For its 11-and-a-half years, the Howard government tried to use xenophobia for its political advantage while at the same time running a relatively high immigration policy. It was a tricky act, but John Howard was a skillful politician and, whatever one thinks of it in moral terms (and I have a very low opinion), he managed it very well.

Tony Abbott does not have the same set of political skills, and he has to perform the balancing act from opposition, which is intrinsically more difficult. So it was interesting to see how he managed it in a speech on Friday to the Institute of Public Affairs (reported beforehand in The Age).

What it shows is that Abbott is very explicit about riding two horses at once. A large part of the speech is taken up with the usual nonsense about “stop the boats”, but he then segues into an apparently pro-immigration position, saying “the Coalition has always been pro-immigration and pro-immigrant” and boasting that “John Howard rebuilt a consensus in favour of immigration”.

He then calls for an expansion of the 457 visa program (temporary visas for skilled workers), saying that Labor “has progressively made it more difficult” for them, “mostly to accommodate union concerns”, and that they should be “a mainstay of our immigration program.” It should be pointed out, however, that when Labor cut back on skilled immigration in 2009, the opposition’s response was that it should have acted sooner.

The political tradition Abbott comes from, represented most obviously by Bob Santamaria and the National Civic Council, has many sins on its conscience, but racism has generally not been one of them. The DLP supported dismantling the White Australia policy, and in later years Brian Harradine used his influence in the Senate to soften some of the hard edges of Howard’s policies.

So it’s not surprising that at times Abbott has sounded very much like a moderate on immigration, and that trying to toe the Howard line sometimes induced tension — Tony Jones once had to ask him whether he was “playing both good cop and bad cop simultaneously”.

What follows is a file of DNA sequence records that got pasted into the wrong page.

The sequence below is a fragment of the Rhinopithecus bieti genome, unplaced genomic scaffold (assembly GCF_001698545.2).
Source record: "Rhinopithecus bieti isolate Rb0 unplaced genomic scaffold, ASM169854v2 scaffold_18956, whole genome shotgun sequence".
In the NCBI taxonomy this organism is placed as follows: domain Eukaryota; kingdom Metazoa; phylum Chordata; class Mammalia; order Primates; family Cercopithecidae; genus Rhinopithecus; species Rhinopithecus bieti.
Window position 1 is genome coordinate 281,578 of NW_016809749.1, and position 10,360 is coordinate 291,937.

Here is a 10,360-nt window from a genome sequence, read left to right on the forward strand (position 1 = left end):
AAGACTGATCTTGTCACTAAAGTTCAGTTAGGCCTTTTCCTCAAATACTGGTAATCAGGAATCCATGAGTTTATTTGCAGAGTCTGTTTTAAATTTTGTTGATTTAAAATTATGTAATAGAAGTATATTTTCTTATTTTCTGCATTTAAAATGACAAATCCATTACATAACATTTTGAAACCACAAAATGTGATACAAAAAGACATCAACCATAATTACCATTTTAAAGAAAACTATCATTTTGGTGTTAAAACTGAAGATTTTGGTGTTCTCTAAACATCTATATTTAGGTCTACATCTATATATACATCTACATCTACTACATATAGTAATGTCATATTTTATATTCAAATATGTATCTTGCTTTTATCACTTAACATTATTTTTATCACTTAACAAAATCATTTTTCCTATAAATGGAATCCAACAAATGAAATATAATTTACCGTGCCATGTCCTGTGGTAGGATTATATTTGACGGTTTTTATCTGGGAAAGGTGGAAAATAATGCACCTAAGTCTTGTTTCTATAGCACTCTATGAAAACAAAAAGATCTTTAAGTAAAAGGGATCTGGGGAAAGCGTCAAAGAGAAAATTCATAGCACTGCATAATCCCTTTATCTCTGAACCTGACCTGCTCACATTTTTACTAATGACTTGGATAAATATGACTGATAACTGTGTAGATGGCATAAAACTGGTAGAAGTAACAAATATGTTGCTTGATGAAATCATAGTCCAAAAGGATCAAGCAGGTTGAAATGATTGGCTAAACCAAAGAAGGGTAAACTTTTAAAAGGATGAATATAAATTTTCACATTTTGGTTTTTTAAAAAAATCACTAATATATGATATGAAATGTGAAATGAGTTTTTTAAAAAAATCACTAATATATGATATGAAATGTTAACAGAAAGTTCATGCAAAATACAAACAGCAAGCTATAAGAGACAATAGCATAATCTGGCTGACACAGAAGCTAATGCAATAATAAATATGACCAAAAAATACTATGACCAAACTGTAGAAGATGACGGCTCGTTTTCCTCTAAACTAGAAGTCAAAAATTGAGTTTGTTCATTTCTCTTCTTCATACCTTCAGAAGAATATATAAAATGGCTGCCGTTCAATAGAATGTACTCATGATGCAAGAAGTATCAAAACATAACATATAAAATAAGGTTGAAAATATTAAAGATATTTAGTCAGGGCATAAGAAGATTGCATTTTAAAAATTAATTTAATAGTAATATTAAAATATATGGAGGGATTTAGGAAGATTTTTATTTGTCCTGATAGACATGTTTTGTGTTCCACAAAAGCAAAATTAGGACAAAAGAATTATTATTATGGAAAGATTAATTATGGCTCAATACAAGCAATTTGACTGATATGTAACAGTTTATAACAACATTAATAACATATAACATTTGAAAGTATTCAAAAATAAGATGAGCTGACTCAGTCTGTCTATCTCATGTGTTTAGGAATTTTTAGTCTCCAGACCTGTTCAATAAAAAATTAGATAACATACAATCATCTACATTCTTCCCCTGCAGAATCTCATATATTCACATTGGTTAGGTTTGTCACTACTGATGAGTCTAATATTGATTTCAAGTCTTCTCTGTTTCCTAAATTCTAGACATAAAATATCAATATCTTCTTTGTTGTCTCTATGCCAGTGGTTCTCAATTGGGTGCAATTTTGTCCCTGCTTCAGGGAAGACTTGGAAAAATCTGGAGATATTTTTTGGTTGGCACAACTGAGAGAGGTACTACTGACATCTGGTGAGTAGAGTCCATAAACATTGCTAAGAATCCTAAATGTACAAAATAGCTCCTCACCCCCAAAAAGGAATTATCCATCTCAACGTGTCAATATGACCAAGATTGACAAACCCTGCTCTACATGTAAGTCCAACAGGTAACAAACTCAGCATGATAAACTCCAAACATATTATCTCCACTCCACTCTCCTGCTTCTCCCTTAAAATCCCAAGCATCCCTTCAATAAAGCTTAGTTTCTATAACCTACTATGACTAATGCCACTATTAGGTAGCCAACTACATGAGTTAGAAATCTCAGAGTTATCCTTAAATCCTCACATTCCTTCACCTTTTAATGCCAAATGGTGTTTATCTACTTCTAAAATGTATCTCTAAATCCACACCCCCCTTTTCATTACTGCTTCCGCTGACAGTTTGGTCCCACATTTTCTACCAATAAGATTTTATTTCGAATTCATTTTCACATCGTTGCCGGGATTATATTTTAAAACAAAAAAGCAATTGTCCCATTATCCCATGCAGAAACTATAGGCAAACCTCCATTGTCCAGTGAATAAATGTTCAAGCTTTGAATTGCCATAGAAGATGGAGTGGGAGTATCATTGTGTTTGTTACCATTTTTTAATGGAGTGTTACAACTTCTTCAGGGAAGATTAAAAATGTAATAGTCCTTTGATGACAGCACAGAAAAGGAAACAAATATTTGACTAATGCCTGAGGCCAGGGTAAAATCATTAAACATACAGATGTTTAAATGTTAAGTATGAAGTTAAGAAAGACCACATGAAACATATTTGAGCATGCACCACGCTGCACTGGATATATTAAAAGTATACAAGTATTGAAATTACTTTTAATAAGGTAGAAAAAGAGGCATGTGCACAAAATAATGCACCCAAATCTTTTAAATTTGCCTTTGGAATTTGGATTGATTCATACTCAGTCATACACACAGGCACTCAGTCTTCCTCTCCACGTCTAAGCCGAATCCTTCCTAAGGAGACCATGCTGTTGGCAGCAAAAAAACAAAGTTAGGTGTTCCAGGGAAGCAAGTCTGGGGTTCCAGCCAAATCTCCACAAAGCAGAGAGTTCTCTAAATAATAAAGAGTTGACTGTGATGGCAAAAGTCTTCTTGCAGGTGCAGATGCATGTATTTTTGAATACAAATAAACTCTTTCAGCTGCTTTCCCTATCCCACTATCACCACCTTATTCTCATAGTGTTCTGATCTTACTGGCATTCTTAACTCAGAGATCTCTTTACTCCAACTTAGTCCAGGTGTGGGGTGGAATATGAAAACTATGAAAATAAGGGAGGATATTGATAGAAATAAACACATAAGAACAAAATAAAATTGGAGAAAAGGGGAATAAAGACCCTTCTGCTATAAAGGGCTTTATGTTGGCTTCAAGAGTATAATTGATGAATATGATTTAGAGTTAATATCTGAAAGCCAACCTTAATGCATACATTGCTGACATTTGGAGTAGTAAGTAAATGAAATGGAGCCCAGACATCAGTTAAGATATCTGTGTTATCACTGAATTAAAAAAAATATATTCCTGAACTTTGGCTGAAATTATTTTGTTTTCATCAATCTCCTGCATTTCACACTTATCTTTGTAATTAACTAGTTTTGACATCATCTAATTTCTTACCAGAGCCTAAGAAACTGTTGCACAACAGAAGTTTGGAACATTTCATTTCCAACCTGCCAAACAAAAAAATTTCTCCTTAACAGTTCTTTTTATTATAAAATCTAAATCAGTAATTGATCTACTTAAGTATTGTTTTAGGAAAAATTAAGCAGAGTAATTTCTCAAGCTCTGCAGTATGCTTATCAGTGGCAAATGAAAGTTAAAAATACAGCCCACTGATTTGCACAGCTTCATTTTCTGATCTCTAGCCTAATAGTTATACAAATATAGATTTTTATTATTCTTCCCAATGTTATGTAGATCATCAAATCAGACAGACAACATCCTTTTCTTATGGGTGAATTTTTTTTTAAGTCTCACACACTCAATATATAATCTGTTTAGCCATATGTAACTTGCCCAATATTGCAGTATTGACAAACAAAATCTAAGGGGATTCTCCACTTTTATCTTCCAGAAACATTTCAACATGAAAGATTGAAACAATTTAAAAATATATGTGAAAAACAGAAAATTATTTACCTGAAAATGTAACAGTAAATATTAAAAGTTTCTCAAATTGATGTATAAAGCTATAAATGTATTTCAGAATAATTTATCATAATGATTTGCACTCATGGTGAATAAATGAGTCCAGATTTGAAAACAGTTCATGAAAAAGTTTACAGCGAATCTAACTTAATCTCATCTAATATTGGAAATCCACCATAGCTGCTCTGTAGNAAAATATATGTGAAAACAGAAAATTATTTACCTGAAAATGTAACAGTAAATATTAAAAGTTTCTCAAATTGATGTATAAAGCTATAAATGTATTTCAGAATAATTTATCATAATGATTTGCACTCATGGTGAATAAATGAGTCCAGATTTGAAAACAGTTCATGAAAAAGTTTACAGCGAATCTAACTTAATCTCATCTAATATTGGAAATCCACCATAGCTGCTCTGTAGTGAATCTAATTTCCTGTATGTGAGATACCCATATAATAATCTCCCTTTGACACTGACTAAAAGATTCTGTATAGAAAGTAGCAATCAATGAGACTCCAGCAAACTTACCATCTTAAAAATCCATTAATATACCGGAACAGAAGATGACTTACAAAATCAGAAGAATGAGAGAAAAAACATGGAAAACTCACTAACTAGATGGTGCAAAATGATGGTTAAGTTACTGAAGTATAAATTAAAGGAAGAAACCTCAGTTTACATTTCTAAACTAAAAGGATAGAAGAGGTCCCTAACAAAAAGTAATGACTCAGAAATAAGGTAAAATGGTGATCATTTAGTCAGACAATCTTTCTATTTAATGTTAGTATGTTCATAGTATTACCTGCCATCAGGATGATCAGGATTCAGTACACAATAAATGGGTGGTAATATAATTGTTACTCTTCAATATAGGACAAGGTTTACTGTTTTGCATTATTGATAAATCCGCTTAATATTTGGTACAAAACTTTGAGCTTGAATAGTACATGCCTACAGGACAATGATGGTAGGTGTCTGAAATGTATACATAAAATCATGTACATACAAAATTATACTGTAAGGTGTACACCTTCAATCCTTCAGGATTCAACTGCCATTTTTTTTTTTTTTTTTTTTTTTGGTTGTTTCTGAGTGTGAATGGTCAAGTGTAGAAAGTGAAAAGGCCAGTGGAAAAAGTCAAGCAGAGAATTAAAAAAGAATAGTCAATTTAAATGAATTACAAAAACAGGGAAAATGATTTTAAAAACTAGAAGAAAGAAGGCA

It was in character then for him to say on Friday that “Australians have usually made it easier for immigrants to embrace their new home by appreciating that they would come to terms with life here in their own way and at their own pace. In the meantime, the different accents and different flavours of contemporary Australia have been a strength, not a weakness.” That’s an explicit endorsement of multiculturalism that many of his colleagues would have balked at.

Backing skilled migration in preference to family reunion plays into the narrative of “border control”, the idea being that it’s OK to have immigrants as long as we choose who they are. (Note that the people whose families are being (or not being) reunited don’t count as “we”.)

But in terms of Australia’s actual needs, the emphasis on skilled migration is misguided. Australia is a First World country; in the long run if we have labour shortages they will be mostly for the unskilled.

The idea that the government can pick in advance which immigrants will be useful and which sectors of the economy will need workers assumes a degree of omniscience that we know governments don’t possess.

And all this only makes it more obvious that the war on boat people serves no coherent policy objective. Its only purpose is to appease racist voters so that they will keep quiet about the much larger numbers of immigrants arriving by plane. Again, Abbott is possibly too honest for his own good.

Abbott tells us that “it’s invariably wrong to question newcomers’ commitment to Australia. If they weren’t committed they would not have come”. But there’s surely no group of whom that’s more true than those who risk their lives on small boats to cross the Indian Ocean. Only the politics of the issue forces him to deny that obvious point.

Peter Fray

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